Rare Exports : A Christmas Tale

Rare Exports: A Christmas Tale is a fantastic Christmas horror film produced in Finland in 2010. Written and directed by Jalmari Hedlander, and loosely drawing from the German legends of Krampus, the film is a sub-titled treat for all of us horror fans sick of seeing the same old Santa slashers over and over again.
Based on an original short film called “Rare Exports Inc.”, conceived by Mr. Hedlander in 2003, this fantastic feature takes a great twist on the tale of Santa Claus filled with dark humor and clever characters.

The film opens with scenes of a team of workers directed by a scientist, drilling into the center of a huge mountain on the Finnish/Russian border. Upon the strange discovery of sawdust deep in the mountain, the scientist gives an inspiring speech, describing to the blue-collar diggers that they are in fact standing on a “sacred burial ground”. He orders them to wash behind the ears, watch their language, and ready the dynamite to rob this grave.
They are ordered to keep digging and adhere to a strict set of rules.

Young Pietari and his friend Jusso witness this after sneaking into the restricted area where the diggers are working over-time. Pietari is a precocious and tough young motherless lad, who thinks nothing of wandering around pants-less in the snow toting a rifle.
He still believes in the legend of Santa Claus, but his research has dug up more sinister stories of Saint Nicholas…

Pietari tells Jusso that the real Santa Claus tears naughty kids to pieces, until not even their skeletons are left. Through his research, Pietari has learned that the Sami people got angry with his grinch-like behavior and lured ancient Santa out onto the ice. When it broke beneath him, trapping him in the frozen lake, the villagers waited until summer then dug out the huge block of ice and buried it under a huge pile of rocks.
That pile of rocks eventually became the Korvatunturi Mountain, the very same mountain being dynamited and pick-axed.

Soon, strange things begin to happen.
Local children start disappearing, and household items like hair-dryers and are coming up missing all over the village.
Pietari’s family business revolves around the herding and butchering of reindeer, and the seasons crop turns up slaughtered and mutilated.
Footprints appear outside Pietari’s window.
An illegal wolf-trap outside of Peitari’s fathers house springs and catches a strange trespasser…

The film goes wild from here on out, turning into an oddball mix of comedy, slow dread, and gleeful weirdness. Pietari’s father and his blue-collar buddies are tough and resourceful men, and only want what is owed to them, so they of course concoct a scheme to make back the money they lost from the reindeer.
Things do not go according to plan.
I really don’t want to spoil the interesting twists and turns of the second half of the story, so here is a quick look

I had a great time with this film. It strikes a precarious balance between goofy goodness and serious storytelling. The cinematography is great, especially in the climactic scenes where young Pietari takes charge and becomes the man with the plan.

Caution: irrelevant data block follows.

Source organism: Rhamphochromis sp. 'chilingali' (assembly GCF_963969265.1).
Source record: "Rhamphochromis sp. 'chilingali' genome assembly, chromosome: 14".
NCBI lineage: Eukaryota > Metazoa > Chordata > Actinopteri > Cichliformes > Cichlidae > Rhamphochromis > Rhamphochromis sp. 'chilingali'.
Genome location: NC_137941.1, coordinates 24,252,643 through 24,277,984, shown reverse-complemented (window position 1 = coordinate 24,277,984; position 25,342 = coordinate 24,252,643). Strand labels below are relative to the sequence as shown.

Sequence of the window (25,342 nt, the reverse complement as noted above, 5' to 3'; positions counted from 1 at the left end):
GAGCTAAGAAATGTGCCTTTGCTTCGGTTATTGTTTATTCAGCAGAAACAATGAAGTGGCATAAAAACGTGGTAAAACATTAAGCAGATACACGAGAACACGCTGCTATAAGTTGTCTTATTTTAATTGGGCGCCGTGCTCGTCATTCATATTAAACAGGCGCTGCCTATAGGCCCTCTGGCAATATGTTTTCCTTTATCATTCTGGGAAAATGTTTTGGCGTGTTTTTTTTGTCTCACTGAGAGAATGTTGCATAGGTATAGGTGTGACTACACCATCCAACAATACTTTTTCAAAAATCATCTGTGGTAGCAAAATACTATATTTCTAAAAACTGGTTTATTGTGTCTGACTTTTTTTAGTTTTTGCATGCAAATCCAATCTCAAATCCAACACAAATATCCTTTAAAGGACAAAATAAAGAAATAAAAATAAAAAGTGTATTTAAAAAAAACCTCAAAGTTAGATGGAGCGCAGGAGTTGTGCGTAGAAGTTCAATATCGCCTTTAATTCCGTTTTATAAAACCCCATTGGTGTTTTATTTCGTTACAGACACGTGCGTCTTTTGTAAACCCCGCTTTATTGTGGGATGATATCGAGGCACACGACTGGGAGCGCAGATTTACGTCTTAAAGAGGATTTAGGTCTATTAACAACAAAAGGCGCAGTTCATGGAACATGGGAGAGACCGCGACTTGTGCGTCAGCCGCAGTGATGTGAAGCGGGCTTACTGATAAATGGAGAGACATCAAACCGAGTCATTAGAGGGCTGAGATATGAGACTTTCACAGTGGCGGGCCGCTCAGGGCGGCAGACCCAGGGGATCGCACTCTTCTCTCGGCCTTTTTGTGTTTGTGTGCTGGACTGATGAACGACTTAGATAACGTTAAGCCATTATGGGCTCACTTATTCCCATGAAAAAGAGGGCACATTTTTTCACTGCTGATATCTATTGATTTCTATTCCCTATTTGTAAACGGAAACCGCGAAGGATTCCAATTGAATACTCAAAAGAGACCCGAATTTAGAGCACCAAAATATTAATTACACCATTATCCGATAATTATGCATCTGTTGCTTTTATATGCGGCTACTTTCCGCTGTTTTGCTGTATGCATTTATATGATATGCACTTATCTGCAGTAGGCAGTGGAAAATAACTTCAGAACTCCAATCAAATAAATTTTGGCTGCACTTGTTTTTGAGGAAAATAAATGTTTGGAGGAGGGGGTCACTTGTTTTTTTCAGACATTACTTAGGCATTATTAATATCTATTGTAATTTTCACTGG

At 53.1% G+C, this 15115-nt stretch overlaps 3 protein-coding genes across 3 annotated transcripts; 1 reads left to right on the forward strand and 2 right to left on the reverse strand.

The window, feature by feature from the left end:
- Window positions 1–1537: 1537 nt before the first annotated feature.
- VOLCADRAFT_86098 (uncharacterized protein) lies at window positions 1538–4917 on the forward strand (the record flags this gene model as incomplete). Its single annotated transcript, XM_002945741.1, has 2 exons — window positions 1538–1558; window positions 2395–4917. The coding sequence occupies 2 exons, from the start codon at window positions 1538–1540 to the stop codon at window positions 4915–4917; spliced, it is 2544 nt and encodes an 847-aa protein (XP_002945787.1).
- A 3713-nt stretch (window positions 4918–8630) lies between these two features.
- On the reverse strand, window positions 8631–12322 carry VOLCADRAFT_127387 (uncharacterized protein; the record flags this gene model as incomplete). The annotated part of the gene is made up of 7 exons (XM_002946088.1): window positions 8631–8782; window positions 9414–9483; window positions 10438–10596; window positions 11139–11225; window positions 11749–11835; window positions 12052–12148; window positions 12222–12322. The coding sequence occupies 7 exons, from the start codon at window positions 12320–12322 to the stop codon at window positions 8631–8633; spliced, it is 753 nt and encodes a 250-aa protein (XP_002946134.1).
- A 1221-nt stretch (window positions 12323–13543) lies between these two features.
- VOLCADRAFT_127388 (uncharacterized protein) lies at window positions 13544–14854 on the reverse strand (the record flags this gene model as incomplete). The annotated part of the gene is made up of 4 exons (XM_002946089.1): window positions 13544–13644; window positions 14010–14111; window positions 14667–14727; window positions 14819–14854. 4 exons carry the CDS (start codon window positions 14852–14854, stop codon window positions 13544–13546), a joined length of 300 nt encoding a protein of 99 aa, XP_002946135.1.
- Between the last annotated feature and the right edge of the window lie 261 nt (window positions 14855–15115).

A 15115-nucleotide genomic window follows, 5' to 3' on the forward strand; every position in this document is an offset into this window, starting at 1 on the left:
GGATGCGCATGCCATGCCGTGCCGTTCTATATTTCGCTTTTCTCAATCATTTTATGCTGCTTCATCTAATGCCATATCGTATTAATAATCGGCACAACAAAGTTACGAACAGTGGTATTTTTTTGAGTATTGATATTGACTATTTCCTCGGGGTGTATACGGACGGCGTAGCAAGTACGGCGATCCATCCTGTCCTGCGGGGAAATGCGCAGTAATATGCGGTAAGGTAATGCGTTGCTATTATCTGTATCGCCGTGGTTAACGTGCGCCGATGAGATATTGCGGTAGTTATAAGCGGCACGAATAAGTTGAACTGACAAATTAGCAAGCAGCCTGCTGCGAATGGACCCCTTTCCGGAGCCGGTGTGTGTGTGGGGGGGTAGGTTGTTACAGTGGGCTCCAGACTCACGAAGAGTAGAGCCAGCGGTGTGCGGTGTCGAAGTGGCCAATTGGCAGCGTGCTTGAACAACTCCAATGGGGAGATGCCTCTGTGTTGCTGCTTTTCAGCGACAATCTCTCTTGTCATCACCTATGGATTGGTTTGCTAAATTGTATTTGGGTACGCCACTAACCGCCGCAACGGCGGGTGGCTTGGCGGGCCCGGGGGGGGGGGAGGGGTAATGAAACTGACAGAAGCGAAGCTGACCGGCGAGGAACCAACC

The only small gripe I might have is with the uneven tone of the film as a whole. The first third has a whimsical fantasy tone with a touch of underlying darkness that Tim Burton’s films used to have.  The second half goes pretty dark, as the main characters decide their course of action in a working-class way, and the creepy “Santas” are a pretty disturbing image. Then the climactic scenes feel like they were shot by Steven Spielberg (with a lot more old man cock involved), complete with a swelling orchestral score. Finally, we are left with the great punchline of the film, which is lifted directly from the original short films you can watch below.
All in all, this is a great foreign flick to watch this time of year, maybe in a dark holiday marathon sandwiched between Gremlins and the original Black Christmas.
Check in here to Watch Your Language in the future for more features on great foreign films you should look into, if you are not afraid to read a little…
Grade : B+

As mentioned at the beginning of this post, the film was inspired by the director’s own short film, Rare Exports Inc. However, the feature film kind of works in reverse of the shorts, building up to what you see in the great short films embedded below.
If you have not yet seen the actual film, I would recommend checking that out first, then coming back here to dig in to the shorts. Watching the shorts first may lessen your appreciation of the “punchline” of the actual movie, in my opinion. The choice is yours!
Check it out right here :

And, for your further enjoyment, the very awesome 2005 sequel short, “Safety Instructions”. What you are about to see now may traumatize you for life, but the story must be told…

 

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